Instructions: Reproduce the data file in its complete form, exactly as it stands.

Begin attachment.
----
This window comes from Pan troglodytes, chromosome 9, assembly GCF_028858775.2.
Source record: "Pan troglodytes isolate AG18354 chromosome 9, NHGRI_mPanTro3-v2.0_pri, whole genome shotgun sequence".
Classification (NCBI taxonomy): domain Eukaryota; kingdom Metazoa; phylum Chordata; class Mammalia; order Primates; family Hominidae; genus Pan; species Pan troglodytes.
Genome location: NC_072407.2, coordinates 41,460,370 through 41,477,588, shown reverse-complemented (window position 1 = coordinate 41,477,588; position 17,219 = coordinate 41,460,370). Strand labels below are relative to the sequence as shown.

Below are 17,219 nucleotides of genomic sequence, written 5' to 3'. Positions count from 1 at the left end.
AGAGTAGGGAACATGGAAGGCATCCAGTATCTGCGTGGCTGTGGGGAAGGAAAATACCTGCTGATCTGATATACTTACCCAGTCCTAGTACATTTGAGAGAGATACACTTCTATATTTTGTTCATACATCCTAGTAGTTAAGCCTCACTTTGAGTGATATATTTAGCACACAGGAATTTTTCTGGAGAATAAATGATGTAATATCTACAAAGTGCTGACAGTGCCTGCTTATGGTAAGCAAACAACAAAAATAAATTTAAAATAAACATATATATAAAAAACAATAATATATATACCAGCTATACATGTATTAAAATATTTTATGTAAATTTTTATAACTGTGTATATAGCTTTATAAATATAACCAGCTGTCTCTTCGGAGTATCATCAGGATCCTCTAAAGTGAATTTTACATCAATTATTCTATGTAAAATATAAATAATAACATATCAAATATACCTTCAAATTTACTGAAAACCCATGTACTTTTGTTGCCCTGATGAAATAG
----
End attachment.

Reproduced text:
This window comes from Pan troglodytes, chromosome 9, assembly GCF_028858775.2.
Source record: "Pan troglodytes isolate AG18354 chromosome 9, NHGRI_mPanTro3-v2.0_pri, whole genome shotgun sequence".
Classification (NCBI taxonomy): domain Eukaryota; kingdom Metazoa; phylum Chordata; class Mammalia; order Primates; family Hominidae; genus Pan; species Pan troglodytes.
Genome location: NC_072407.2, coordinates 41,460,370 through 41,477,588, shown reverse-complemented (window position 1 = coordinate 41,477,588; position 17,219 = coordinate 41,460,370). Strand labels below are relative to the sequence as shown.

Below are 17,219 nucleotides of genomic sequence, written 5' to 3'. Positions count from 1 at the left end.
AGAGTAGGGAACATGGAAGGCATCCAGTATCTGCGTGGCTGTGGGGAAGGAAAATACCTGCTGATCTGATATACTTACCCAGTCCTAGTACATTTGAGAGAGATACACTTCTATATTTTGTTCATACATCCTAGTAGTTAAGCCTCACTTTGAGTGATATATTTAGCACACAGGAATTTTTCTGGAGAATAAATGATGTAATATCTACAAAGTGCTGACAGTGCCTGCTTATGGTAAGCAAACAACAAAAATAAATTTAAAATAAACATATATATAAAAAACAATAATATATATACCAGCTATACATGTATTAAAATATTTTATGTAAATTTTTATAACTGTGTATATAGCTTTATAAATATAACCAGCTGTCTCTTCGGAGTATCATCAGGATCCTCTAAAGTGAATTTTACATCAATTATTCTATGTAAAATATAAATAATAACATATCAAATATACCTTCAAATTTACTGAAAACCCATGTACTTTTGTTGCCCTGATGAAATAG